Langue: en

Version: 309570 (debian - 07/07/09)

Section: 9 (Appels noyau Linux)

BSD mandoc


suser suser_cred - check if credentials have superuser privileges


In sys/priv.h Ft int Fn suser struct thread *td Ft int Fn suser_cred struct ucred *cred int flag


The Fn suser and Fn suser_cred functions check if the credentials given include superuser powers.

These interfaces have now been obsoleted by priv(9), and are provided only for compatibility with third party kernel modules that have not yet been updated to the new interface. They should not be used in any new kernel code.

The Fn suser function is the most common, and should be used unless special circumstances dictate otherwise.

The Fn suser_cred function should be used when the credentials to be checked are not the thread's own, when there is no thread, when superuser powers should be extended to imprisoned roots, or when the credential to be checked is the real user rather than the effective user.

Whether or not a privilege is permitted in a jail(8) depends on logic in Fn prison_priv_check .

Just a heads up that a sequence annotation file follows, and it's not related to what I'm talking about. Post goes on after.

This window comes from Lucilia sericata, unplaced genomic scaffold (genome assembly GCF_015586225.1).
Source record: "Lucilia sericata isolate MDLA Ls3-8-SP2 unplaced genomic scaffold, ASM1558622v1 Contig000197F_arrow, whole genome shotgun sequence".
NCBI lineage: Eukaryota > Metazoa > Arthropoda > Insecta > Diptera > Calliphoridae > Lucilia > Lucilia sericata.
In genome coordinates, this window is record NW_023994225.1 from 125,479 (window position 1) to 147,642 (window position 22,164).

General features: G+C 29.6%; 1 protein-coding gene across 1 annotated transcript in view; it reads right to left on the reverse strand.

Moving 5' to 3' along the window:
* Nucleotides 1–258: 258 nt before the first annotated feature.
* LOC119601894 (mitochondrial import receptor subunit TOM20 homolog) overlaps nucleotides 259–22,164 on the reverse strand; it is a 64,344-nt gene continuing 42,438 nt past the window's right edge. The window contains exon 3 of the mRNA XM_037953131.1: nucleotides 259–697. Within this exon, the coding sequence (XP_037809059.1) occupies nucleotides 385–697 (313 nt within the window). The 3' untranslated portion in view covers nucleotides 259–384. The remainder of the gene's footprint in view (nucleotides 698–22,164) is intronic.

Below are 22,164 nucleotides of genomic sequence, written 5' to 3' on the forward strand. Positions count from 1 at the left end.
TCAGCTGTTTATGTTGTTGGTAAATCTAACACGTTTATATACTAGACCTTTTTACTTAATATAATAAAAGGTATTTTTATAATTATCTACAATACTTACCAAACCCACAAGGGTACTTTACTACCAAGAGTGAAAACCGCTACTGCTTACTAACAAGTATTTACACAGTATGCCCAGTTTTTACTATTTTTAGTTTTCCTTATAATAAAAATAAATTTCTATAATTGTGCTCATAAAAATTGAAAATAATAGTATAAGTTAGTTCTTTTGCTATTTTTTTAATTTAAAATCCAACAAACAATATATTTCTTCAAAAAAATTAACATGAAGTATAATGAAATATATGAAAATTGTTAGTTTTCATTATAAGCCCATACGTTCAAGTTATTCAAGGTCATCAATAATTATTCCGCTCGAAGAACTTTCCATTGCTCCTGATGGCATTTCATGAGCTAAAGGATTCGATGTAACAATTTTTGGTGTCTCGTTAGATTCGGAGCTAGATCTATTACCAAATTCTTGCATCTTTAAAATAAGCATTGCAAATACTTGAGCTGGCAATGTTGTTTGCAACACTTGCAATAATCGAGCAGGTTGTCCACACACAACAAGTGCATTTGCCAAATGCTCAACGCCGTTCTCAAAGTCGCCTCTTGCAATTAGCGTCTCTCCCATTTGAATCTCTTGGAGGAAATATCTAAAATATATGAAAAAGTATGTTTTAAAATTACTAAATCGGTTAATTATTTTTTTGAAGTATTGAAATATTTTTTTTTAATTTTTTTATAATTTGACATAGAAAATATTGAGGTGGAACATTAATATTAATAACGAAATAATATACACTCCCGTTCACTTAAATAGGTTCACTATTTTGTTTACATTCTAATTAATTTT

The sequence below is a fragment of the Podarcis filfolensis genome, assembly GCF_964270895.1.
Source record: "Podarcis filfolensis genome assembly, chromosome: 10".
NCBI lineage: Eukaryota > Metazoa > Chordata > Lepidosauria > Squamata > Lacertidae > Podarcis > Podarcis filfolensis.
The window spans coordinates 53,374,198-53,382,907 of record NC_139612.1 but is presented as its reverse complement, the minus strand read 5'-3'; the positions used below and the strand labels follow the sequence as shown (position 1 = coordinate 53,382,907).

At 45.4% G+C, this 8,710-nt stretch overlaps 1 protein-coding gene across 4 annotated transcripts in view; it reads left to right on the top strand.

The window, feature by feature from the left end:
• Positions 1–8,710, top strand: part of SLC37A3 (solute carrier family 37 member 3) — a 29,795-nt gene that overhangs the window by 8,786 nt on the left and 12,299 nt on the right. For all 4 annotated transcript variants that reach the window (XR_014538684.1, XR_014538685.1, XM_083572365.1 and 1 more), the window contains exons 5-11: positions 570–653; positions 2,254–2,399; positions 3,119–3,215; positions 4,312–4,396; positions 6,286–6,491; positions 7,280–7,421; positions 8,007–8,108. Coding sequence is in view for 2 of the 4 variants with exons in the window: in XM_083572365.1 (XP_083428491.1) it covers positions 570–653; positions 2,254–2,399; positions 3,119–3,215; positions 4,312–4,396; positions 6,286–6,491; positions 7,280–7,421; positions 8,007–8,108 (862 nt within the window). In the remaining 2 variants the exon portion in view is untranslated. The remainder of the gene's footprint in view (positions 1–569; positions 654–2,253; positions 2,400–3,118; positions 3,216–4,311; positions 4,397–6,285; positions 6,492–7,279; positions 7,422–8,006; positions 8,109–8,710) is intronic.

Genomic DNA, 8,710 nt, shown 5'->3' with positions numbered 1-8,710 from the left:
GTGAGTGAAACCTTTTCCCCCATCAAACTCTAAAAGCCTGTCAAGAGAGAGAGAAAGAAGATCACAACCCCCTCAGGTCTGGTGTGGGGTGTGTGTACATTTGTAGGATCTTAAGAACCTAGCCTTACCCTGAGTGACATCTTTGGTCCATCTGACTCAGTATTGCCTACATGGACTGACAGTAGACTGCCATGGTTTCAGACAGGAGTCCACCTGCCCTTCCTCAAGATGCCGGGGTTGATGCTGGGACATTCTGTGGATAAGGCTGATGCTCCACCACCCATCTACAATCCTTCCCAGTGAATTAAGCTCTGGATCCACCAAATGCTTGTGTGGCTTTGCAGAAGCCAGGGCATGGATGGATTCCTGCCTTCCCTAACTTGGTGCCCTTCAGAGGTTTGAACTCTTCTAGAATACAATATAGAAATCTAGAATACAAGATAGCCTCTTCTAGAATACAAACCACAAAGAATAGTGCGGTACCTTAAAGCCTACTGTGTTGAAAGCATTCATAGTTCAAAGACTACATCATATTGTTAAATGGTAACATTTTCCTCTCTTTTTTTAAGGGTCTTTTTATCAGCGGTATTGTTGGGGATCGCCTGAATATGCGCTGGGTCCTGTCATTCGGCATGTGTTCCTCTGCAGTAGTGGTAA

In general, privileges are assigned based on the effective user ID; in some cases, the real user ID may be used.

The Fa flags field is currently unused.

The Fn suser and Fn suser_cred functions note the fact that superuser powers have been used in the process structure of the process specified. Because part of their function is to notice whether superuser powers have been used, the functions should only be called after other permission possibilities have been exhausted.


The Fn suser and Fn suser_cred functions return 0 if the user has superuser powers and Er EPERM otherwise. This is the reverse logic of some other implementations of Fn suser in which a TRUE response indicates superuser powers.


chroot(2), jail(2), priv(9)


The Fn suser and Fn suser_cred functions do not, in fact, record that superuser privileges have been used, and have not done so since August 2000.